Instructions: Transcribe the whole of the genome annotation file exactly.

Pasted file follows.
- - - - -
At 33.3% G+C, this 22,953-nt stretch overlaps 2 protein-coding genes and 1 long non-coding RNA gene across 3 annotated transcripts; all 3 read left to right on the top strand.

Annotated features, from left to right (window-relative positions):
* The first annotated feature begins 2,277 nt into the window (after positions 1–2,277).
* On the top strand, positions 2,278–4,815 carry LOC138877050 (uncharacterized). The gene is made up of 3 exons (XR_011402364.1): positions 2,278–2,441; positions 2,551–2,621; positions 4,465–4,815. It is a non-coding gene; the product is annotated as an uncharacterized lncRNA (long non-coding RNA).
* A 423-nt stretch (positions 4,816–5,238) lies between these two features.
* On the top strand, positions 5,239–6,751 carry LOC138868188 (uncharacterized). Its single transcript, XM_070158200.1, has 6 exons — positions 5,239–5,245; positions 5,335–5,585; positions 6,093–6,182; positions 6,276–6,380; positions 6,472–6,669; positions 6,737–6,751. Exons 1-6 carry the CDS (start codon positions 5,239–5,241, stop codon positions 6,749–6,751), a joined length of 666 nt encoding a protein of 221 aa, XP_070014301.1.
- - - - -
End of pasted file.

At 33.3% G+C, this 22,953-nt stretch overlaps 2 protein-coding genes and 1 long non-coding RNA gene across 3 annotated transcripts; all 3 read left to right on the top strand.

Annotated features, from left to right (window-relative positions):
* The first annotated feature begins 2,277 nt into the window (after positions 1–2,277).
* On the top strand, positions 2,278–4,815 carry LOC138877050 (uncharacterized). The gene is made up of 3 exons (XR_011402364.1): positions 2,278–2,441; positions 2,551–2,621; positions 4,465–4,815. It is a non-coding gene; the product is annotated as an uncharacterized lncRNA (long non-coding RNA).
* A 423-nt stretch (positions 4,816–5,238) lies between these two features.
* On the top strand, positions 5,239–6,751 carry LOC138868188 (uncharacterized). Its single transcript, XM_070158200.1, has 6 exons — positions 5,239–5,245; positions 5,335–5,585; positions 6,093–6,182; positions 6,276–6,380; positions 6,472–6,669; positions 6,737–6,751. Exons 1-6 carry the CDS (start codon positions 5,239–5,241, stop codon positions 6,749–6,751), a joined length of 666 nt encoding a protein of 221 aa, XP_070014301.1.